Brubeck. The name carries a certain weight and, especially for folks of a certain age, it conjures up diverse memories. Early on, in some quarters, he was known as “the white guy who played jazz, for heaven’s sake” – which turned out to be true, figuratively and literally, too. When his quartet burst onto the scene with the groundbreaking Time Out album, which contained “Take Five” and “Blue Rondo a la Turk,” jazz was forever changed. But a bit of digging reveals that it wasn’t an overnight thing – Dave B. had made his first records – with an octet – as early as 1946, so there were 13 years of club dates before Time Out . He paid his dues and then some. But Time Out captured the general public’s imagination, and in many respects his “career” can be said to have begun then. Surely “Take Five” is among the most recognizable tunes in the long history of music, so it’s hardly surprising that it was the last piece performed in Greensboro on September 12 as Music for a Great Space launched its 2003-4 season with a visit by bassist and trombonist Chris Brubeck and drummer Dan Brubeck, augmented by some outstanding local talent. That “local talent” included pianist John Salmon, a classically-trained master of the keyboard whose performances (and recordings) of music by Brubeck Père have broken new ground in ways that parallel the Master’s own early work, his UNCG colleague, guitarist Mark Mazzatenta, and Craig Whittaker, who’s paid his dues, too – he was Professor of Saxophone and Coordinator of Jazz Studies at UNCG till 1999.

The venue was Christ United Methodist Church, on Holden Road. We weren’t alone in grousing that a church – a Methodist church – may not have been an ideal place for such an event, but as the evening unfolded, we didn’t miss the smokes or the drinks, and it’s true that there was a whole lot of heavy communing going on, both on the “stage” and in the pews.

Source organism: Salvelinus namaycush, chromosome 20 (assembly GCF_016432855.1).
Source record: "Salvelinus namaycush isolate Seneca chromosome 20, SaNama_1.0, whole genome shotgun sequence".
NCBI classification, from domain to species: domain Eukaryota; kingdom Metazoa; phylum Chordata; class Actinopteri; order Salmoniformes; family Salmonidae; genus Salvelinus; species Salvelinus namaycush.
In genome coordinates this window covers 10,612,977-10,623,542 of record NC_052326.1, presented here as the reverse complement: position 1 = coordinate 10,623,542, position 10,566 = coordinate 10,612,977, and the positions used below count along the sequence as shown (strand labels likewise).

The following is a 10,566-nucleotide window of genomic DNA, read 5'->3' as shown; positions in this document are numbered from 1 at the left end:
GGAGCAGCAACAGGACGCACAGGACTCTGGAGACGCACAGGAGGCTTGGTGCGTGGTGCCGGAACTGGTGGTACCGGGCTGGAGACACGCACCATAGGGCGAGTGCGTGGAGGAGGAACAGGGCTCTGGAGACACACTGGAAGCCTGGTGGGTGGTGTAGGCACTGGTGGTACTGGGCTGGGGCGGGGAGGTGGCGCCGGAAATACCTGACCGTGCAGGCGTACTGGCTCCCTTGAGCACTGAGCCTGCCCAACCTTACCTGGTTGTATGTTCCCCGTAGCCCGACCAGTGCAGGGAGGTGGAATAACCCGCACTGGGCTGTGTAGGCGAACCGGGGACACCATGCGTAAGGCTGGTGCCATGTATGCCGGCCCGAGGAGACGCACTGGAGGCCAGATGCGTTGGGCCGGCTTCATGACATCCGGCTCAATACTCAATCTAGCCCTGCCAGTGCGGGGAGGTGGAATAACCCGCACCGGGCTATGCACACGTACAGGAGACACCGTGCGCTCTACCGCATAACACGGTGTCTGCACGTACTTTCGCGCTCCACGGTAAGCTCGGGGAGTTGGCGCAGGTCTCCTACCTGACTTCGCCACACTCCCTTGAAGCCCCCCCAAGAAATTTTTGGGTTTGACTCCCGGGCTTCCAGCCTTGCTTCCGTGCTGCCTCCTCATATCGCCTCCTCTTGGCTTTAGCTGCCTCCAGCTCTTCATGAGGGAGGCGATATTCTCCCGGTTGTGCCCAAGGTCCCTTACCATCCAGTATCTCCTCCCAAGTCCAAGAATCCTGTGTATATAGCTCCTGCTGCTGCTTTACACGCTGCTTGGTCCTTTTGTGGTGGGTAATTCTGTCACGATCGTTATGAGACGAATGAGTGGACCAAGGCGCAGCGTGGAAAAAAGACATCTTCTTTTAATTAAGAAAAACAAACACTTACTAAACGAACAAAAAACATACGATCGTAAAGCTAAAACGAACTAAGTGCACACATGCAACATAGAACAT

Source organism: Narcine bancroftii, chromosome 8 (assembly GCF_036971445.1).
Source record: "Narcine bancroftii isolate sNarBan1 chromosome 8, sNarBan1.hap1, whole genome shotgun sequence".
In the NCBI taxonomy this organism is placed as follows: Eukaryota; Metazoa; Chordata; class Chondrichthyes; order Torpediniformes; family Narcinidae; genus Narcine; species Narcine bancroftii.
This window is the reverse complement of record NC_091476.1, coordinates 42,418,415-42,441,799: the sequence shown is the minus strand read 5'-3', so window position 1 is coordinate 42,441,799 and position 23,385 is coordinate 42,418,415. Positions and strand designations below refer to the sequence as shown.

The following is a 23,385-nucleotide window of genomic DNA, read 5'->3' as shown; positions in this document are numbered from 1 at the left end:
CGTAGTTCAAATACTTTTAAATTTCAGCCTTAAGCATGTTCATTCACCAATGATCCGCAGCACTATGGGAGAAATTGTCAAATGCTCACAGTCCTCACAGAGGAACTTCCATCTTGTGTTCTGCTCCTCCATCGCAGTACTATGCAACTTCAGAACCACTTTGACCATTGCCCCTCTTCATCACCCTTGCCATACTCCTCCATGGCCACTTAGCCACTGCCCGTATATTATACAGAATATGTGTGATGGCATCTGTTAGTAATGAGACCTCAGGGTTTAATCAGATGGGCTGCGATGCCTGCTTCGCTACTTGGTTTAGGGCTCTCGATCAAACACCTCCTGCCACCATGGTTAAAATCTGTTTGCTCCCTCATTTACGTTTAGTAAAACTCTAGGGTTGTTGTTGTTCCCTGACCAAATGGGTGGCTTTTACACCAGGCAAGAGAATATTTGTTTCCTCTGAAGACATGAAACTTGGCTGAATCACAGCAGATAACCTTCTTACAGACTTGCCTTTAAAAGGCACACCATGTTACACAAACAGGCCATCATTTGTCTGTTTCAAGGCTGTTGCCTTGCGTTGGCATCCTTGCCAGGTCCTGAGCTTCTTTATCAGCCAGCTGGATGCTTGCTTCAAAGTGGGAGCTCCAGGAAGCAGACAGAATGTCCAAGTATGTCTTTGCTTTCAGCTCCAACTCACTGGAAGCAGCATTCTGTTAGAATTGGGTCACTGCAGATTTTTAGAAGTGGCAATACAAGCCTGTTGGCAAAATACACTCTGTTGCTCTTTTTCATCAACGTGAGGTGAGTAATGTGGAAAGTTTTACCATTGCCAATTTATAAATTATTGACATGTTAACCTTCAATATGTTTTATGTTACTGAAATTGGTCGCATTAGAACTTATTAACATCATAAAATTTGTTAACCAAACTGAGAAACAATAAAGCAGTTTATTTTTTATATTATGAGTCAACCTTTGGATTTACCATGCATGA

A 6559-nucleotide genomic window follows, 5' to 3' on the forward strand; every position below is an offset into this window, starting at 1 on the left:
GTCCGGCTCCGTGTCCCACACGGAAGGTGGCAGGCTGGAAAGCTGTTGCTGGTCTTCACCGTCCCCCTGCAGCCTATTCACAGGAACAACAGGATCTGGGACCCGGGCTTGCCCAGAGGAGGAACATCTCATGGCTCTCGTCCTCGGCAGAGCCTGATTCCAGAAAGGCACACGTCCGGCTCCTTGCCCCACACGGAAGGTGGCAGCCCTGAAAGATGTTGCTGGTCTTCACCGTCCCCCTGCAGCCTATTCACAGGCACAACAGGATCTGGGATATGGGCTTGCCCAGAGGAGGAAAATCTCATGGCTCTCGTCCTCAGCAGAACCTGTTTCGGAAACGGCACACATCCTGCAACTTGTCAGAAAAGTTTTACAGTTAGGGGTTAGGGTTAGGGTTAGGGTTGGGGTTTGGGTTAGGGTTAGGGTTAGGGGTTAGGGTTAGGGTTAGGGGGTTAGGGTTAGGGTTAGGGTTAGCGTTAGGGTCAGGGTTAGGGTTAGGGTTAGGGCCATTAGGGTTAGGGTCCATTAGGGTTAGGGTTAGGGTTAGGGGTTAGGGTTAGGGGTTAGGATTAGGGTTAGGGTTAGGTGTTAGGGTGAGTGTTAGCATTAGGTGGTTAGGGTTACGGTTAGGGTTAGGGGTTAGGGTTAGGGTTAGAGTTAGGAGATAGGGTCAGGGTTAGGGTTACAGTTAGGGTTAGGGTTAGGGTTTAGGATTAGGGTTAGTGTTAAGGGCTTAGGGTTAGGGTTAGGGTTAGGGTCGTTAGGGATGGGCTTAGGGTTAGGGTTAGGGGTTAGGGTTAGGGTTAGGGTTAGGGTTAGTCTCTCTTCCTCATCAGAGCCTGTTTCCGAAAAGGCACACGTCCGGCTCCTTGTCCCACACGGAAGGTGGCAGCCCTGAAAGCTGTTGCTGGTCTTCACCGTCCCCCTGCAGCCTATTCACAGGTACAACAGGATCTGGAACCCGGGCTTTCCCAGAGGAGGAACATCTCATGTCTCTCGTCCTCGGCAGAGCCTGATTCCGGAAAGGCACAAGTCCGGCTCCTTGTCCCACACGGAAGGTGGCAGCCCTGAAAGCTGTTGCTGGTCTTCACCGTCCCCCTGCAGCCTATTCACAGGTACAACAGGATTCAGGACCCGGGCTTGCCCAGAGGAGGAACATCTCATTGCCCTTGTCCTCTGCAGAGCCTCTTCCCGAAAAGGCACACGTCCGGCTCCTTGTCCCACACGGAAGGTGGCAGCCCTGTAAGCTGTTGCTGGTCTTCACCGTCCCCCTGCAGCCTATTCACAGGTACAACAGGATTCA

The program got underway with a pre- Time Out Brubeck tune, “Bossa Nova U.S.A.,” that told us much about the evolution of jazz: when it was first issued, this was a 2’24” cut, but in G’boro, ’twas expanded to ten inspiring and constantly engaging minutes as the five artists took their time and their several solo moments in the sun. (We found it amusing that the profs and ex-prof tended to use charts, surely for cues alone, while the Brubecks rarely if ever did….) That music is a family enterprise was soon made manifest – Chris Brubeck’s “We’re Still in Love after all these Years,” “Bullwinkle’s Revenge,” “Easy for You to Pray,” and “Parade de Funk” demonstrated, in turn, that creativity and innovation didn’t stop with Dave B. – these wildly diverse tunes, dressed out in fine style and with often dazzling improvisations, seemed, in this context, natural and reassuring extensions of Papa’s all-embracing sounds. Along the way, there were brief remarks – from Salmon, whose wizardry on classical concert platforms has earned him bravos in Greensboro and beyond, and from Chris B., who explained some of his titles. The opening half ended with DB’s “Cassandra,” available in a 1979 recording about half the length of the one played on Holden Road. By this point, the joint was, as Fats Waller opines on one of his singles, “jumpin’.”